Emory Law Journal

Volume 67Issue 1

Price Transparency and Incomplete Contracts in Health Care

Wendy Netter Epstein | 67 Emory L.J. 1 (2017)

Market-based health care reform solutions, which have grown in popularity and possibility, suggest when patients act more like consumers, health care prices will decrease and unnecessary medical procedures will occur less frequently. This Article argues that these benefits of a market-based health care system cannot occur without price transparency in health care contracts. Through synthesizing theories of law and economics and behavioral science, this Article proposes that contract theory provides the most desirable solution: courts enforcing a penalty default of $0 when health care contracts do not provide a price and it would be reasonable to do so.

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Constructing Recidivism Risk

Jessica M. Eaglin | 67 Emory L.J. 59 (2017)

Courts are increasingly relying on statistically derived information to determine a defendant’s likelihood of recidivism at sentencing. Tools that provide the courts with the actuarial data are helpful to making sentencing decisions, but their use also raises concerns about the choices developers make in construction. This Article argues that there must be more accountability during the tool development process because the design decisions require normative judgments about accuracy, equality, and purpose of punishment. Furthermore, this Article emphasizes that actuarial tools should be designed to reflect the societal values about the administration of justice.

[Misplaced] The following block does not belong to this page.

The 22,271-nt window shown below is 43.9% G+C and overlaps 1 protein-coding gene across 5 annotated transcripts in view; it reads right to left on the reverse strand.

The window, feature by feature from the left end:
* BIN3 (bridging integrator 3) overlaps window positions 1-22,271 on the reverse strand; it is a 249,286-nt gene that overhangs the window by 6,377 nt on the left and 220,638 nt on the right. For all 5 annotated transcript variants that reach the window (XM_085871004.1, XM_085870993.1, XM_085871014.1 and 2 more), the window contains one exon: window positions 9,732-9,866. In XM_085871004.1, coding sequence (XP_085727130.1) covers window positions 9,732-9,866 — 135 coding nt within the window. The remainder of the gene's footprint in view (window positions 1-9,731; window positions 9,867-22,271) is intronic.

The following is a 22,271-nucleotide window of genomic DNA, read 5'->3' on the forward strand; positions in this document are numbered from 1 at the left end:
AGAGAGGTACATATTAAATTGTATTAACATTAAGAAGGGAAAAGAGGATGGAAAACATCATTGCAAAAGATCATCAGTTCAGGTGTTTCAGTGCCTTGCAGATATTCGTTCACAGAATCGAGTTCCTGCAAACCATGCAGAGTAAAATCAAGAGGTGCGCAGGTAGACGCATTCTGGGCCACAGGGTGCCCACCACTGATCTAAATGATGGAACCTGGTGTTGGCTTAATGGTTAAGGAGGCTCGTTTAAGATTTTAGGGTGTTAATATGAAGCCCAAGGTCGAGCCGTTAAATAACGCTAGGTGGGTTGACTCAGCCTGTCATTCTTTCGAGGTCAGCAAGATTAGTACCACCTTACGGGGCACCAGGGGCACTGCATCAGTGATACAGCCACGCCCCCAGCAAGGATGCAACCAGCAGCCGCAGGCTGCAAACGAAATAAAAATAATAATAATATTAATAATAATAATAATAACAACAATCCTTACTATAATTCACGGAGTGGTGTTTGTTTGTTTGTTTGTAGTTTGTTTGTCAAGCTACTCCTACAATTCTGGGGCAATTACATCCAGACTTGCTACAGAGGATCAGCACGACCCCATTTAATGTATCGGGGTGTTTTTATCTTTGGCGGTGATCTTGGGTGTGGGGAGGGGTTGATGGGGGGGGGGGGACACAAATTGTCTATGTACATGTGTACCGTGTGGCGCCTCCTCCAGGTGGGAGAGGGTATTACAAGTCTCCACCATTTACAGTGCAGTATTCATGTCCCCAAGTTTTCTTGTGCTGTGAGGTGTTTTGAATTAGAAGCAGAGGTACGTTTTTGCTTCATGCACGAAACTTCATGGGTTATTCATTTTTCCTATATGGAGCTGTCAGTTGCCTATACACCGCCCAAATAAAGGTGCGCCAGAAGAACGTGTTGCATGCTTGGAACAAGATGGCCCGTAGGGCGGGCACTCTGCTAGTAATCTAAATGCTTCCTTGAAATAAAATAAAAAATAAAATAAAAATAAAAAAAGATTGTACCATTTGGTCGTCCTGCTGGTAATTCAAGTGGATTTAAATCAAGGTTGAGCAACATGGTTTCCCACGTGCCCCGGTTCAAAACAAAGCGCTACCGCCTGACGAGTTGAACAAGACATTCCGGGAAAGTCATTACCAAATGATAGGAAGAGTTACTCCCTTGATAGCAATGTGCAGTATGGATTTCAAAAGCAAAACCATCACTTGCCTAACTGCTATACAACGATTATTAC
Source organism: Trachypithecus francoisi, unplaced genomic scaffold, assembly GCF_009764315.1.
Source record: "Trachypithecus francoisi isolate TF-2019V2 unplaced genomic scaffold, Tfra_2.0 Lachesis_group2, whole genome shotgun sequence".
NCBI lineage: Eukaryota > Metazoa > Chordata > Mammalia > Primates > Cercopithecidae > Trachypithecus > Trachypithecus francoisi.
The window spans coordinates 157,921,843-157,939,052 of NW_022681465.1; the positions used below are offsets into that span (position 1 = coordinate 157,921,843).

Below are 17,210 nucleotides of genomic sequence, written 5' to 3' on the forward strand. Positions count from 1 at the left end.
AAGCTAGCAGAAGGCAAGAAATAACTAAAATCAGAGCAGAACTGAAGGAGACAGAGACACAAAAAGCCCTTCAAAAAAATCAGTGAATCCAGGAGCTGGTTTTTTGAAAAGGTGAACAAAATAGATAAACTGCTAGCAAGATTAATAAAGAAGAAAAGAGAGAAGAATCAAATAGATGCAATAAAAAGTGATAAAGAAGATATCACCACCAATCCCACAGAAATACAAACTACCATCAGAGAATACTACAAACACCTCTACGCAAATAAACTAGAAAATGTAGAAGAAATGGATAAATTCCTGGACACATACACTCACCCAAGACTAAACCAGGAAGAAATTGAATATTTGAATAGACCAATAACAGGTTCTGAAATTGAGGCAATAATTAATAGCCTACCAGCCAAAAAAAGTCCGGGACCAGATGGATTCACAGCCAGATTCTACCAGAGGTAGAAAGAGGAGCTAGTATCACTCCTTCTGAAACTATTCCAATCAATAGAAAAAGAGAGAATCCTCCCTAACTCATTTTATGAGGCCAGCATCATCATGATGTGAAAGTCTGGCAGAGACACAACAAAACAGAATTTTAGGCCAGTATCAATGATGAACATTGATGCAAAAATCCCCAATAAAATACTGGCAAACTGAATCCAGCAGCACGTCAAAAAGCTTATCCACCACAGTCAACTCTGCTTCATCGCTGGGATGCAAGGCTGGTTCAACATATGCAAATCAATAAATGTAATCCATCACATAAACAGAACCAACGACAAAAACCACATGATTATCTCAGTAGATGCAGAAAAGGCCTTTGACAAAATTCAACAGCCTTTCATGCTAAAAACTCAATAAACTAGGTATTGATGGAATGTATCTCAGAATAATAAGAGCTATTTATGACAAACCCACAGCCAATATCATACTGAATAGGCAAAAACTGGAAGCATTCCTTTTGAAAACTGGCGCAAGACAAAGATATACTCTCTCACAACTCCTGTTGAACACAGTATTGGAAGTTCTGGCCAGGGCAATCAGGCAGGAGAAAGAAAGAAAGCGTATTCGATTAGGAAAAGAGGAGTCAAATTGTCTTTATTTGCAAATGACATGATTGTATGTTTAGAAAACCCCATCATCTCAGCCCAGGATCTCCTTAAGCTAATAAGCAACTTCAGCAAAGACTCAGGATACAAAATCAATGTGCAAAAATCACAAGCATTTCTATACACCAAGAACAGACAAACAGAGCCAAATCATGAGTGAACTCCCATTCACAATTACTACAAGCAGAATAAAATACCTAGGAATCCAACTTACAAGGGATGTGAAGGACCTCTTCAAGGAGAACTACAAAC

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Insider Trading: The Problem with the SEC’s In-House ALJS

Lucille Gauthier | 67 Emory L.J. 123 (2017)

Negative publicity surrounding SEC administrative law judges (ALJs) have brought their credibility into question. Concerns about the ALJs have been furthered by the SEC’s increased use of administrative proceedings and its success rate in those proceedings. This Comment looks to the possible sources of bias and evaluates the most prominent proposals to reduce bias. This Comment concludes that these proposals are inadequate and instead proposes a new solution: restructuring the system of how ALJs are selected into a neutral pool of judges who would be assigned randomly to different federal agencies.

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Tragedy of the Commonality: A Substantive Right to Collective Action in Employment Disputes

Spencer Stephens | 67 Emory L.J. 157 (2017)

The apparent conflict between the National Labor Relations Act (NLRA), which protects employees’ ability to overcome oppressive employment collectively, and the Federal Arbitration Act (FAA), which provides for judicial facilitation of arbitration disputes, has led the Supreme Court to take a negative position on invalidating arbitration agreements, even when those agreements restrict the substantive rights of employees. This Comment argues that the NLRA and FAA do not conflict and the Supreme Court should adopt the effective vindication exception to invalidate individual arbitration agreements that prohibit employees from utilizing collective action in an employment dispute.

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